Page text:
During World War II, three posters were created on behalf on the British monarchy. One of these three posters never ended up being used in the war effort, and most copies of it were destroyed. However, this poster would become one of the most widespread and recognised icons of the 21st century.
These particular posters bore the slogan “KEEP CALM AND CARRY ON”.
60 years after the war, British shop owners Stuart and Mary Manley of Barter Books found a copy amongst a pile of books purchased from an auction, and they hung the quaint phrase in their window. What followed was a ripple effect across London and the world. But the question is, how did such a deceptively simple phrase have such an effect on people, which led it to be adopted (and arguable mangled) by almost anyone and everyone?
- It is simple and short, making it easy to remember. At Fyooz, we like efficiency and the beauty of simplicity!
- In five words, it carried two messages- to keep calm and to carry on with the day’s work rather than becoming anxious and distracted. Readers hence pay attention to it as they resonate with the wisdom of the suggestion.
- The message sounds feasible and easily within the scope of the common person. (it is not that hard to keep calm and carry on is it?!?)
- The phrasing is a direct command, rather than optional suggestion. It’s curtness leaves no time for refusal and the surprise caused may well lead to conformance rather than reaction.
- ‘Carry On’ has military connotations as it evokes an officer inspecting troops and, approving what they are doing, telling them to ‘carry on’. The authoritarianism and absolute power of military officers gives no option for refusal, giving strength to the statement.
- ‘Keep Calm’ and ‘Carry On’ are both commands that say pretty much the same thing. Having both in a sentence serves as a ‘double-tap’ reinforcement, where the second command immediately after the first command gives no time for refusal of the first command. Repeating the first message in a different way helps those who did not get it the first time.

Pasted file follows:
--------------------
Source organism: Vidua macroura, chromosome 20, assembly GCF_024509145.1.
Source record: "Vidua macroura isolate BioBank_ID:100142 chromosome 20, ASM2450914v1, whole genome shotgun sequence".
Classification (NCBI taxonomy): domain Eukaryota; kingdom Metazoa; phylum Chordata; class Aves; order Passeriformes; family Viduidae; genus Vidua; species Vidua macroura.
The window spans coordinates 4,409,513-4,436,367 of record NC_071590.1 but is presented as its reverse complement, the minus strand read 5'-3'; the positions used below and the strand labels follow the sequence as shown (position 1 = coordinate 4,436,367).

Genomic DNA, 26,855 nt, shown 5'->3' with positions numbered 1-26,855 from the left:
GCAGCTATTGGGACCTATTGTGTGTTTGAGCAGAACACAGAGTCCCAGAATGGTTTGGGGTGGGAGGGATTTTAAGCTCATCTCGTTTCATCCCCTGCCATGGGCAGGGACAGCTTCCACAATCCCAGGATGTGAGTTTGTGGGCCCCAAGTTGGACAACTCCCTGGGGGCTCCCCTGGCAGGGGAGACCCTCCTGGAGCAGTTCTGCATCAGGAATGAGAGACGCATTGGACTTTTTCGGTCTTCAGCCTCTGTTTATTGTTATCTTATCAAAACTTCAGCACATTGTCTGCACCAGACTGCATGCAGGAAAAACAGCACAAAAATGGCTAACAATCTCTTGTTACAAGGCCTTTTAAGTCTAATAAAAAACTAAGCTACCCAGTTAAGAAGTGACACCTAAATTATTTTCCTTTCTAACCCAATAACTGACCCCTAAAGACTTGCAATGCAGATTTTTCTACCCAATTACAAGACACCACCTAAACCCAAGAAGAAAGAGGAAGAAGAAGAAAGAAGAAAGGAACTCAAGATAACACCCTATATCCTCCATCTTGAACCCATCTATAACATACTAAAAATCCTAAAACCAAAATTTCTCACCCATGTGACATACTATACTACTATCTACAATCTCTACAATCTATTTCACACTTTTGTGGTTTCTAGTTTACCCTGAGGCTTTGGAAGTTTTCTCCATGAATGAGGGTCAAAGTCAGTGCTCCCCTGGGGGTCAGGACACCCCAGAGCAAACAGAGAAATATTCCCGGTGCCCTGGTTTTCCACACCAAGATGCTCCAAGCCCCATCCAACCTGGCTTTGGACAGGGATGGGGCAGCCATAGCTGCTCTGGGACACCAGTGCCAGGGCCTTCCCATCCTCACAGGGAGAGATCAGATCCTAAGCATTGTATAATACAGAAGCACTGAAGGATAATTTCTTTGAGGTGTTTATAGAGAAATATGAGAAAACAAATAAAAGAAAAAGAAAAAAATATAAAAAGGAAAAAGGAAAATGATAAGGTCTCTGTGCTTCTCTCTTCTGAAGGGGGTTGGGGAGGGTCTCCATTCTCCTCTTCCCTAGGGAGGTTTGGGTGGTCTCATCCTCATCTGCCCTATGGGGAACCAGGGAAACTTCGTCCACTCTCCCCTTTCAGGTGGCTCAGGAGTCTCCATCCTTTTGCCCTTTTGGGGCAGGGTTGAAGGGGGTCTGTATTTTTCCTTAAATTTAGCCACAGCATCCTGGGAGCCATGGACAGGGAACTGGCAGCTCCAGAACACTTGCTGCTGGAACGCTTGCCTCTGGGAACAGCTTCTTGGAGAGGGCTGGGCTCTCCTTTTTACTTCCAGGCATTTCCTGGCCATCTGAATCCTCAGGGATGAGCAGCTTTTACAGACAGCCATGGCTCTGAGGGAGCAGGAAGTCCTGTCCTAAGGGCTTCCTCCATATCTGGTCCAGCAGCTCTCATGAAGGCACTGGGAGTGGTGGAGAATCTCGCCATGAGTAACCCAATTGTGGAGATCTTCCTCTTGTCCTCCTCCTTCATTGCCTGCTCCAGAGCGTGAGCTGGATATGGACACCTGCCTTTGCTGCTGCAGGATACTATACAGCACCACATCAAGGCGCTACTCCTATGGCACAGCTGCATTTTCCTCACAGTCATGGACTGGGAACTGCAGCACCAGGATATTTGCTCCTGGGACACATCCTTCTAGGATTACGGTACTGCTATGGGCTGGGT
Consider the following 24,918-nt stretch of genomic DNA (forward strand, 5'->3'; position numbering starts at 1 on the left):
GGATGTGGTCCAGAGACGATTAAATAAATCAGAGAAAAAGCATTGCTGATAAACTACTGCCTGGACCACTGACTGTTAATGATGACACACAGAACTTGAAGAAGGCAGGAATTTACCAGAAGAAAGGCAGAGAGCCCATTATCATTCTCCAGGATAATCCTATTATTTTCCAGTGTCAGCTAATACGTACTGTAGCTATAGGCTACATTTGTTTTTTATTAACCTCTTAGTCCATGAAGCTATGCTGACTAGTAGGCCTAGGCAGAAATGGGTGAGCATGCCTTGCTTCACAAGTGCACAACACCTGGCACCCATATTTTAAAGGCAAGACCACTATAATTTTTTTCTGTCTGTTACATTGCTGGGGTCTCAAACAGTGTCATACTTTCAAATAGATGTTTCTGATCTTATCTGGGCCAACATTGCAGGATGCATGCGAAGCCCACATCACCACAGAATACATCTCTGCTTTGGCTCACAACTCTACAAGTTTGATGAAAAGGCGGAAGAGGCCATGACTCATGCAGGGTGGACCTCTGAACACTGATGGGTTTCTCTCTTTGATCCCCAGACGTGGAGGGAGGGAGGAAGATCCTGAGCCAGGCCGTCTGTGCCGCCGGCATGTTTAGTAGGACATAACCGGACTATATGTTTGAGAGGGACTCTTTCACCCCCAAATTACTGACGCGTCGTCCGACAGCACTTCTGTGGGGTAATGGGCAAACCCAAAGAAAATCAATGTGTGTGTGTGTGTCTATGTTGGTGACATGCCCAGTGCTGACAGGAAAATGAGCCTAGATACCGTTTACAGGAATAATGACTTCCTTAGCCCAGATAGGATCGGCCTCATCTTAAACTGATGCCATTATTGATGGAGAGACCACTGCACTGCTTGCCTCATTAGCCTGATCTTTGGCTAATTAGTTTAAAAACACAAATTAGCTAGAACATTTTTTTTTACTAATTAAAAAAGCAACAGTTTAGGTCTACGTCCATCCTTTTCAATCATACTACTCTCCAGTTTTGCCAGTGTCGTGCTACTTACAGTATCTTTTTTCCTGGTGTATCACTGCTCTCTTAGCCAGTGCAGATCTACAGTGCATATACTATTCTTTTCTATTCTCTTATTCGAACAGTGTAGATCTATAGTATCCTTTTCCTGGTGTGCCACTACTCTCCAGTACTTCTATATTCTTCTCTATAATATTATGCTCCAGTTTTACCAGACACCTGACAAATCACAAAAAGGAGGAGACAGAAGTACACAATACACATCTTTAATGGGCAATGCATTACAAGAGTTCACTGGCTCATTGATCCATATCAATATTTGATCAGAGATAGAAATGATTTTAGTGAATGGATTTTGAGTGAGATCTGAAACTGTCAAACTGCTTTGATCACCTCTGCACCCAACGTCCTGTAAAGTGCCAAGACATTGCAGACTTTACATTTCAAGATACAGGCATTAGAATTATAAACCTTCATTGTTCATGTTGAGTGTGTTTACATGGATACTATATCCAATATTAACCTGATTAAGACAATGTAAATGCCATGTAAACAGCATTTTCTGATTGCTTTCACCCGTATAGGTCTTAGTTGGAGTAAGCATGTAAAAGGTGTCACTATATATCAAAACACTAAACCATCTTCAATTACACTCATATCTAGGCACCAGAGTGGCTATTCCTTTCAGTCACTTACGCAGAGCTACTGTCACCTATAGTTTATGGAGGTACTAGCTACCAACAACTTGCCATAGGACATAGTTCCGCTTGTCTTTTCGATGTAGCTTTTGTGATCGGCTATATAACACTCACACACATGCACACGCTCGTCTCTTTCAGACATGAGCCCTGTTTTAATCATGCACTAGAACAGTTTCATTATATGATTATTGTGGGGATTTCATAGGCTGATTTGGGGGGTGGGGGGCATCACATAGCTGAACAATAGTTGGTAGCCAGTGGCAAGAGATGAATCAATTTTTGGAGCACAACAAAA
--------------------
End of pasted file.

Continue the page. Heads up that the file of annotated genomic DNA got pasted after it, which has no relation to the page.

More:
- The slightly different but similar second message also causes cognitive loading as the reader compares the two messages to test for alignment or contradiction. When you get people thinking about something, and especially where there is no real counter-argument, then they have no time for creating other objections.
- The double command is also sequential. First you keep calm, and then you carry on. When you have taken one step you are in motion. The second step builds momentum while establishing both direction and a pattern that just needs to be continuously repeated.
- The assumptive nature of the message plays a big part. ‘Keep Calm’ assumes you are already calm. Assuming calm shows confidence in the other person and when you show approval, you invoke pride, which also leads to a desire to act in the manner for which the approval is given.
- It is important to always consider the subtleties of messages, making them unconsciously powerful while keeping them memorably brief.
But if this all seems a little daunting to you, don’t worry! Keep calm and give FyoozStudio a call!